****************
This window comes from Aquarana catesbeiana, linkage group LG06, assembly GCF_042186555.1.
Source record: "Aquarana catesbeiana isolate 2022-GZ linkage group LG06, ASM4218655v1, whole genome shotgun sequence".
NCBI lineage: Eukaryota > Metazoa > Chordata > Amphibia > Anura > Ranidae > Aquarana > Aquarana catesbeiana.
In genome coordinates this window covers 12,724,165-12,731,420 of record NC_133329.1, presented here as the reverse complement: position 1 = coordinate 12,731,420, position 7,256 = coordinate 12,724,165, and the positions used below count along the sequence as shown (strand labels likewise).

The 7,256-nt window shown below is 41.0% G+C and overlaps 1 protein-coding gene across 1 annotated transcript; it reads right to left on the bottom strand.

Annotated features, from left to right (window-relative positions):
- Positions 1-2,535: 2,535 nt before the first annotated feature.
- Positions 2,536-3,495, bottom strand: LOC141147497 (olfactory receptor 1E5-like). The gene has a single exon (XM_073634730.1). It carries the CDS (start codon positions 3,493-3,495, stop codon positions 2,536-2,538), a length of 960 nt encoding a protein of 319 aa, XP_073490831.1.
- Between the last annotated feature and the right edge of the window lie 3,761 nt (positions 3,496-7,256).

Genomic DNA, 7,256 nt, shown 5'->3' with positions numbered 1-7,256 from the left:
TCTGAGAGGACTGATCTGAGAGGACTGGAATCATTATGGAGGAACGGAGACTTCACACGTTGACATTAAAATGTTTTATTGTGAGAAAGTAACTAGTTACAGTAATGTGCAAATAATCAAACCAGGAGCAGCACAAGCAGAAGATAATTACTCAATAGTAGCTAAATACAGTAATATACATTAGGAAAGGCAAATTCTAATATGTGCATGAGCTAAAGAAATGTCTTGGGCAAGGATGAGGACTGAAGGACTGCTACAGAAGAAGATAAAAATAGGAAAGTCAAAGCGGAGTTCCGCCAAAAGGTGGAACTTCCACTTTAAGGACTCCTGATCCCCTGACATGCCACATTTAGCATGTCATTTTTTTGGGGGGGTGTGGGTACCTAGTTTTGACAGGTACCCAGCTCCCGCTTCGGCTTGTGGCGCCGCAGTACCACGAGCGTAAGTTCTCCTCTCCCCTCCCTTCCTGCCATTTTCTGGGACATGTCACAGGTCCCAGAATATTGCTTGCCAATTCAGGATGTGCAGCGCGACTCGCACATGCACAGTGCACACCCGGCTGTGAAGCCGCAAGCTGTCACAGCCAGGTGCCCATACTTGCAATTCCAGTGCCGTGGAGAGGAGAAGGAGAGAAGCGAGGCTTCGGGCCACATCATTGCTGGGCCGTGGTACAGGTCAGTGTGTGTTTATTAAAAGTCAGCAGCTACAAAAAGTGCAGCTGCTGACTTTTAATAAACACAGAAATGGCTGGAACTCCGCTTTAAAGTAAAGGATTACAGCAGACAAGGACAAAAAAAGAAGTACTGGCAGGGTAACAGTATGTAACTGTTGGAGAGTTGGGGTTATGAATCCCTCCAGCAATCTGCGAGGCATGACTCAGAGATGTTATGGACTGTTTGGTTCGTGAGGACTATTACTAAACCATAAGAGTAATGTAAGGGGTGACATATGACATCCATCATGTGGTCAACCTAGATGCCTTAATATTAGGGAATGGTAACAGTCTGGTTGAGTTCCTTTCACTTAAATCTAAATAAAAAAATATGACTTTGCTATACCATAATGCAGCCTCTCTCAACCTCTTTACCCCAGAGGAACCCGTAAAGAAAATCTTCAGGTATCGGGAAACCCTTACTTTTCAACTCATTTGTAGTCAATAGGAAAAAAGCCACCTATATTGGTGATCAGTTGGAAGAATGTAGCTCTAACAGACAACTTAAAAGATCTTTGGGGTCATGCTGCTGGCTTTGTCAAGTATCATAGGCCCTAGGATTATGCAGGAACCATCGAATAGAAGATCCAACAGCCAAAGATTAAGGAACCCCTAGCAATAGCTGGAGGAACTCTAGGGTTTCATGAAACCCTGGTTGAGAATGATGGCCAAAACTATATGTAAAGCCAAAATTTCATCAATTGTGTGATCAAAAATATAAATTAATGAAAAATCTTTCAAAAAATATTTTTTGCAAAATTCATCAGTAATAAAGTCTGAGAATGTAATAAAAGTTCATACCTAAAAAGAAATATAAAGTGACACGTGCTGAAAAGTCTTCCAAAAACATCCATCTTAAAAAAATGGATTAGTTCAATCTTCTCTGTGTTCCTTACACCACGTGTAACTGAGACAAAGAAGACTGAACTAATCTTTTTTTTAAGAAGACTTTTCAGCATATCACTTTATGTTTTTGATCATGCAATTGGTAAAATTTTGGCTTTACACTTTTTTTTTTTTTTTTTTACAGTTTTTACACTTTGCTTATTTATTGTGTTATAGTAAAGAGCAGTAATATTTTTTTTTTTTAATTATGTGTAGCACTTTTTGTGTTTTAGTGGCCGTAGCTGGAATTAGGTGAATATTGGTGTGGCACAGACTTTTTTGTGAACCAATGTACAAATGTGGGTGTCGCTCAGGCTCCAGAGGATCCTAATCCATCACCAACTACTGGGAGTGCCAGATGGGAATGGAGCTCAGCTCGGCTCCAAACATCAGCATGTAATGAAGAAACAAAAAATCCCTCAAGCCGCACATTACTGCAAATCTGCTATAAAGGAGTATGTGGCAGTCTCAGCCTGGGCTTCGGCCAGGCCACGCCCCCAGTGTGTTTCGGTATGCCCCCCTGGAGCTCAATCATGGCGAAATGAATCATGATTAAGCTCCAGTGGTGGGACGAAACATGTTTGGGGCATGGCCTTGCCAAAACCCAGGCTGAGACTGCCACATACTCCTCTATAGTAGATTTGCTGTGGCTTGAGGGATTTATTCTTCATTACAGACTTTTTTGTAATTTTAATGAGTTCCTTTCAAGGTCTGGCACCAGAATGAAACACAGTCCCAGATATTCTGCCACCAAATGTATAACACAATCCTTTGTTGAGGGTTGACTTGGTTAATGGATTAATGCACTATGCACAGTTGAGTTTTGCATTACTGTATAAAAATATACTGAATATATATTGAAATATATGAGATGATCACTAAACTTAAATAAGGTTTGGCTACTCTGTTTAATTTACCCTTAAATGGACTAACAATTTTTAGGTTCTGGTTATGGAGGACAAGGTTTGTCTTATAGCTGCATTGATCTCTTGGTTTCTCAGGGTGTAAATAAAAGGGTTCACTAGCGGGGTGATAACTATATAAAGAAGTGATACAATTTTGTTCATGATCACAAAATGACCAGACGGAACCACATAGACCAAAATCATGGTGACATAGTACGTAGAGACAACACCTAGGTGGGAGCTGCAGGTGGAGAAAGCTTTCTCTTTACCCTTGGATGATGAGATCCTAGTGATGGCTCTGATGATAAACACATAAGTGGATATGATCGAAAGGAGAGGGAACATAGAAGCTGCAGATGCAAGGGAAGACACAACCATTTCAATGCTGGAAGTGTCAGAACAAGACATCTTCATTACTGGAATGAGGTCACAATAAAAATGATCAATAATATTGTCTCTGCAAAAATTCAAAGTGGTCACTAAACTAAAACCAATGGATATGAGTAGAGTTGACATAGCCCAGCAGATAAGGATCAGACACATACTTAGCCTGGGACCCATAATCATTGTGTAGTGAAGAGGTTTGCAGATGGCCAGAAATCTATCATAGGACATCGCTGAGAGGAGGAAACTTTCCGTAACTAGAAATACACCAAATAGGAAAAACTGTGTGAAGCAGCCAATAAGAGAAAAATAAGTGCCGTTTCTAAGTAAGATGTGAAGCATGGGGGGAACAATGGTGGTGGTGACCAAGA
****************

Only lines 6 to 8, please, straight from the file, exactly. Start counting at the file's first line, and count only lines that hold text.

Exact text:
Annotated features, from left to right (window-relative positions):
- Positions 1-2,535: 2,535 nt before the first annotated feature.
- Positions 2,536-3,495, bottom strand: LOC141147497 (olfactory receptor 1E5-like). The gene has a single exon (XM_073634730.1). It carries the CDS (start codon positions 3,493-3,495, stop codon positions 2,536-2,538), a length of 960 nt encoding a protein of 319 aa, XP_073490831.1.